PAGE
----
First study to measure value of marine spatial planning

Mar 05, 2012

The ocean is becoming an increasingly crowded place. New users, such as the wind industry, compete with existing users and interests for space and resources. With the federal mandate for comprehensive ocean planning made explicit in the National Ocean Policy, the need for the transparent evaluation of potential tradeoffs is now greater than ever.

A study published in the March 5 (PNAS) shows for the first time that incorporating multiple stakeholder interests in a comprehensive approach to planning (Marine Spatial Planning or MSP), actually reduces conflict and enhances cultural, conservation, and economic benefits. Using a model of Massachusetts Bay, the authors found that by designing with multiple ocean users in mind, managers could prevent over $1 million dollars in losses to the incumbent fishery and whale watching sectors, limit impacts on biodiversity conservation, and generate more than $10 billion dollars in extra value to the wind energy sector.

Researchers at the Bren School of Environmental Science and Management (Bren) and the National Center for and Synthesis (NCEAS) at the University of California Santa Barbara developed MSP-­‐minded wind farm designs and compared them to "business as usual" designs under traditional energy permitting. "This new study provides clear evidence for the value of doing MSP," says lead author Crow White, a post-­‐doctoral researcher at Bren. Co-­‐author Ben Halpern, Director of UCSB's Center for Marine Assessment and Planning and Research Scientist at NCEAS adds, "It also validates the efforts by Massachusetts to implement their law and strongly supports other states and the Federal government in their efforts to pursue MSP."

Importantly, the study shows that the value of MSP increases with the size of the planning area. Even small states will benefit substantially both financially and in avoiding unnecessary conflict, but the states with the largest coastal areas like Florida, California, Hawaii, Texas and Alaska will benefit enormously, potentially in the trillions of dollars.

By using MSP, policymakers and managers could choose and implement a specific design that reflects society's relative preferences for particular ocean activities. While they are often left out of economic analyses, tradeoff analysis can include those ocean uses that can only be measured in non-­‐monetary currencies such as biodiversity conservation, recreational person-­‐days and cultural value. Visualization of these tradeoffs can provide greater transparency for negotiations among existing and emerging ocean uses whose diverse stakeholders may not have previously considered their effects on other sectors.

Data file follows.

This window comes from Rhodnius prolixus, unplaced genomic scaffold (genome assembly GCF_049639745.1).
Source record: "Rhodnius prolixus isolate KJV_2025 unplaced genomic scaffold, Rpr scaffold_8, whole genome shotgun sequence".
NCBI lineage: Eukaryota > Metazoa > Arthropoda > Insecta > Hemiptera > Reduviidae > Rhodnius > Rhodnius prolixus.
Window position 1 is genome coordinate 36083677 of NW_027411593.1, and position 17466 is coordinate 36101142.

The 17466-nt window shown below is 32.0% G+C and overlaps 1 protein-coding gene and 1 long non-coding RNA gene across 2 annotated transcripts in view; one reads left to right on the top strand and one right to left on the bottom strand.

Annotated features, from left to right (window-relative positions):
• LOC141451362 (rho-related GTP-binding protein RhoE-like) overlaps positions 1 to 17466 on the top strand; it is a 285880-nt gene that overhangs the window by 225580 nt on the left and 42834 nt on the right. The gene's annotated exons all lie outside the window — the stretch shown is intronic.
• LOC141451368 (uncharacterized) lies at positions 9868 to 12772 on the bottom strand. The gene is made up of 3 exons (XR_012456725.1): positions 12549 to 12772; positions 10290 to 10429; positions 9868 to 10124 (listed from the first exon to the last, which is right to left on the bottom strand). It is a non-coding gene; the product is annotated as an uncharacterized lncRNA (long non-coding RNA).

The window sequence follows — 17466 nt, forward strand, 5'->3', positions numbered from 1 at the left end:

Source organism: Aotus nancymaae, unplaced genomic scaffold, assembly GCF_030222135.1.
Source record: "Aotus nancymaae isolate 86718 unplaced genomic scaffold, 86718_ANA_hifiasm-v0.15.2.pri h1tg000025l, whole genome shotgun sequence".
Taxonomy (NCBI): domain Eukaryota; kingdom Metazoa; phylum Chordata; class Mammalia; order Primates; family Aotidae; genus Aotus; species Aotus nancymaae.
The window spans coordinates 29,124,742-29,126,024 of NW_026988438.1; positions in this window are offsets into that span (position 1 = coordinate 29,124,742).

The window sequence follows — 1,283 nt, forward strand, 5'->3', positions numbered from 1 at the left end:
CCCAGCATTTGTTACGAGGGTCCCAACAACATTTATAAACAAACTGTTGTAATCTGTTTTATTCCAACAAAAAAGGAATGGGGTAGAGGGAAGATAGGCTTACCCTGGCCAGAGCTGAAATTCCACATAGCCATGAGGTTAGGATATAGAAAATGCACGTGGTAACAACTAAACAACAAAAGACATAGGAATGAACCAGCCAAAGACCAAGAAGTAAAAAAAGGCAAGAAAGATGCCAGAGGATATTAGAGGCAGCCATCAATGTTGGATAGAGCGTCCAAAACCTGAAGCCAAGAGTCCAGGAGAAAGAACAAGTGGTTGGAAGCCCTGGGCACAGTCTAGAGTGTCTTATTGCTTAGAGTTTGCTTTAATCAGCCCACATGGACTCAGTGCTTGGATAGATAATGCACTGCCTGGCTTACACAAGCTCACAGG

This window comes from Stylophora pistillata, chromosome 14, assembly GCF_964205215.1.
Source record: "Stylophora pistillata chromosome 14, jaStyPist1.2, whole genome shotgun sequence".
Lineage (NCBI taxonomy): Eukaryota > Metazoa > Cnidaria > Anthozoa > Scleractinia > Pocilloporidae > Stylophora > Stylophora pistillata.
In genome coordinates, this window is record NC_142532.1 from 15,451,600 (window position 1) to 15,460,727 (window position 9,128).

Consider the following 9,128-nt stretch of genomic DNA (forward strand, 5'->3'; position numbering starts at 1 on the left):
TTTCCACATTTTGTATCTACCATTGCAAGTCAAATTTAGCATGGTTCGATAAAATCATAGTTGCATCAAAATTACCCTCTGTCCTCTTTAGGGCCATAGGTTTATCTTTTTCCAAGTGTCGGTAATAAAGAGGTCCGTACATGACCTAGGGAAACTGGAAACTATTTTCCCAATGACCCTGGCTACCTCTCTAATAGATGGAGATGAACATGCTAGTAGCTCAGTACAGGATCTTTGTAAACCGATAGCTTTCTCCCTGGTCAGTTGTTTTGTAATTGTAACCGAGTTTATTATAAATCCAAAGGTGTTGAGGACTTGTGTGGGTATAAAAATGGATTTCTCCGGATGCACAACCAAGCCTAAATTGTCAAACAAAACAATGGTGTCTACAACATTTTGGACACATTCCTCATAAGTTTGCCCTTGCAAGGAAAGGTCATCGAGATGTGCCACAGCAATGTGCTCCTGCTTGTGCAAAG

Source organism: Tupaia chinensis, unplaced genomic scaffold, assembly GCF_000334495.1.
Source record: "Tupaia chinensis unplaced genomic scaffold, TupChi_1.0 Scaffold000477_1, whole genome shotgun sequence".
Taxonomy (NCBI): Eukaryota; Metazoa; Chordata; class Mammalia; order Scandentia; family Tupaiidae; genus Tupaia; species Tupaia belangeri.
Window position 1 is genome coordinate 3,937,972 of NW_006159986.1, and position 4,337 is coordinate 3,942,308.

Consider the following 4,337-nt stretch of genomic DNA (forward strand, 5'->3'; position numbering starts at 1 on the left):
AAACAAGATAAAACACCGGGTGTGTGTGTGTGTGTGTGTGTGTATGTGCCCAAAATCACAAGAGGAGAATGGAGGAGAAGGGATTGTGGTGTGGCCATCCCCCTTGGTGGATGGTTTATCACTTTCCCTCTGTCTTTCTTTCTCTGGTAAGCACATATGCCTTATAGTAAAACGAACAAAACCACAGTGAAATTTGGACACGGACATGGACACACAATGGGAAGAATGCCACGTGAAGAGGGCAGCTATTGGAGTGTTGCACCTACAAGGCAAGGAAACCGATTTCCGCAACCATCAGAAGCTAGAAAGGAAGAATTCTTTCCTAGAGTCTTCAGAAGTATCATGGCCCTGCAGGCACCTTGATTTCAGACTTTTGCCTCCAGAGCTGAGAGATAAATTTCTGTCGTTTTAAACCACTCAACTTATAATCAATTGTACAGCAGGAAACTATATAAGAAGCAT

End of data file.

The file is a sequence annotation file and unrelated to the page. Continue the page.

"Strangers to marine spatial planning may worry that it means getting less from the ocean tomorrow. This study shows how smarts and science can help us all wind up with a little more... forever," says Les Kaufman a marine biologist at Boston University, a collaborator on the broader project that includes this study.

Though these results illustrate the possibilities of MSP, its findings are not prescriptive -­‐ this study simply suggests possibilities. Analyses of other ocean activities such as bird conservation, shipping and liquefied natural gas development could enrich the analysis, as well as could accounting for the indirect benefits of ocean activities, such as employment and coastal waterfront activity. White says, "The more ocean uses are accounted for, the more society will benefit."

Explore further: Average temperature in Finland has risen by more than two degrees

Provided by Communication Partnership for Science and the Sea

5 /5 (1 vote)
add to favorites email to friend print save as pdf

Related Stories

NOAA chief says new ocean uses creating conflicts

Jul 21, 2009

(AP) -- New pressures on the nation's oceans, from wind turbines to fish farms, are increasingly sparking conflicts with more traditional activities such as shipping and recreational boating and show the ...

How do you manage US oceans? Look at local successes

Apr 18, 2011

Policymakers are very familiar with land-use planning. But what is the best approach for planning uses of America's coastal waters and oceans? That question has gained importance since President Obama formed ...

Marine reserves hit the spotlight in PNAS special issue

Feb 22, 2010

Marine reserves are known to be effective conservation tools when they are placed and designed properly. This week, a special issue of the Proceedings of the National Academy of Sciences (PNAS) is dedicated to the latest ...

Recommended for you

Rising anger as Nicaragua canal to break ground

Dec 21, 2014

As a conscripted soldier during the Contra War of the 1980s, Esteban Ruiz used to flee from battles because he didn't want to have to kill anyone. But now, as the 47-year-old farmer prepares to fight for ...

Hopes, fears, doubts surround Cuba's oil future

Dec 20, 2014

One of the most prolific oil and gas basins on the planet sits just off Cuba's northwest coast, and the thaw in relations with the United States is giving rise to hopes that Cuba can now get in on the action.

User comments : 0

Please sign in to add a comment. Registration is free, and takes less than a minute. Read more

Click here to reset your password.
Sign in to get notified via email when new comments are made.